Results. Thirty-six surgeries were performed in 16 men and 20 women (mean age 42.6 years). Surgeries included 15 single-level TDR procedures at L3–4 or L4–5, three 2-level TDR procedures spanning L3–4 and L4–5, and 18 hybrid procedures (anterior lumbar interbody fusion [ALIF]) at L5–S1 and TDR at L4–5 [17] or L3–4 [1]). Operative time averaged 130 minutes, with an average blood loss of 60 ml and no intraoperative complications. Postoperative radiographs showed good device placement. All patients were walking within 12 hours of surgery and all but 9 were discharged the next day (7 of 9 had hybrid TDR/ALIF procedures). Five patients (13.8%) had psoas weakness and 3 (8.3%) had anterior thigh numbness postoperatively, both resolving within 2 weeks. One patient (2.8%) demonstrated weakness of the leg ipsilateral to the approach side, which lasted through the 3-month visit but was resolved by the 6-month visit. One patient (2.8%) was found to have hypertrophy of the quadriceps contralateral to the approach side at the 12-month visit, which was resolved by the 2-year visit. Four patients (11%) had postoperative facet joint pain, all in hybrid cases. All patients were 2 years or more postsurgery as of this writing, although 3 were lost to follow-up between the 1- and 2-year visits. In 2 cases (5.6%), removal of the TDR device and revision to fusion were required due to unresolved pain. At 2 years’ follow-up, the average visual analog scale and Oswestry Disability Index scores had improved 69.6% and 61.4%, respectively, and ROM averaged 8.6°, well within physiological norms.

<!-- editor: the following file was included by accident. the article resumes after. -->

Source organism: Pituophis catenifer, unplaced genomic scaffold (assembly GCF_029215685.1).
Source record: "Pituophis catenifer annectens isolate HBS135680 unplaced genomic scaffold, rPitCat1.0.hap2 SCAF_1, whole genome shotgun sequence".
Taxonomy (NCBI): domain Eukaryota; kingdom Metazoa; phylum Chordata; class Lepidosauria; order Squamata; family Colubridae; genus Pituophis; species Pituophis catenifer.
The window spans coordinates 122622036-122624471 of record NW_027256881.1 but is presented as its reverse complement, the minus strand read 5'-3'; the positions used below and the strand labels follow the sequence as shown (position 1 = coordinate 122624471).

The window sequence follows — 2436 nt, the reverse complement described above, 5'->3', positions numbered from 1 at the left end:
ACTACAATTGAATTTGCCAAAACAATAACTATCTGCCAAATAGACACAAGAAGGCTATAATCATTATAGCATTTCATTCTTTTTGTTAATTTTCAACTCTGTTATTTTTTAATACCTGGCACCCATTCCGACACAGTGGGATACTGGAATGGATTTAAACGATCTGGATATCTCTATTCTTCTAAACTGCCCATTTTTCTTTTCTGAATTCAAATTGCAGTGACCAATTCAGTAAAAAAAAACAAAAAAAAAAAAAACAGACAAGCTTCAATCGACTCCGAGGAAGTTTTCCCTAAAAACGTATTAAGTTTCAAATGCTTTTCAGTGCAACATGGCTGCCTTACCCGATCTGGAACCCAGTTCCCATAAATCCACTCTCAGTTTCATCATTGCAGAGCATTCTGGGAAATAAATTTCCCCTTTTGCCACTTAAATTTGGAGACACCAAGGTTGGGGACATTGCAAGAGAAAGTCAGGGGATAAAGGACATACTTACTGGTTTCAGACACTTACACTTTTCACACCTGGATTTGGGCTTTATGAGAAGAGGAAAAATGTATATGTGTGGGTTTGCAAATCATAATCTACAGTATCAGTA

Conclusions. Long-term results of a laterally placed TDR device demonstrate maintenance of pain relief and functional improvement. The benefits of this technique—minimal morbidity, avoiding mobilization of the great vessels, preserving the ALL, biomechanically stable orientation, and broader revision options—suggest a promising new direction for TDR procedures.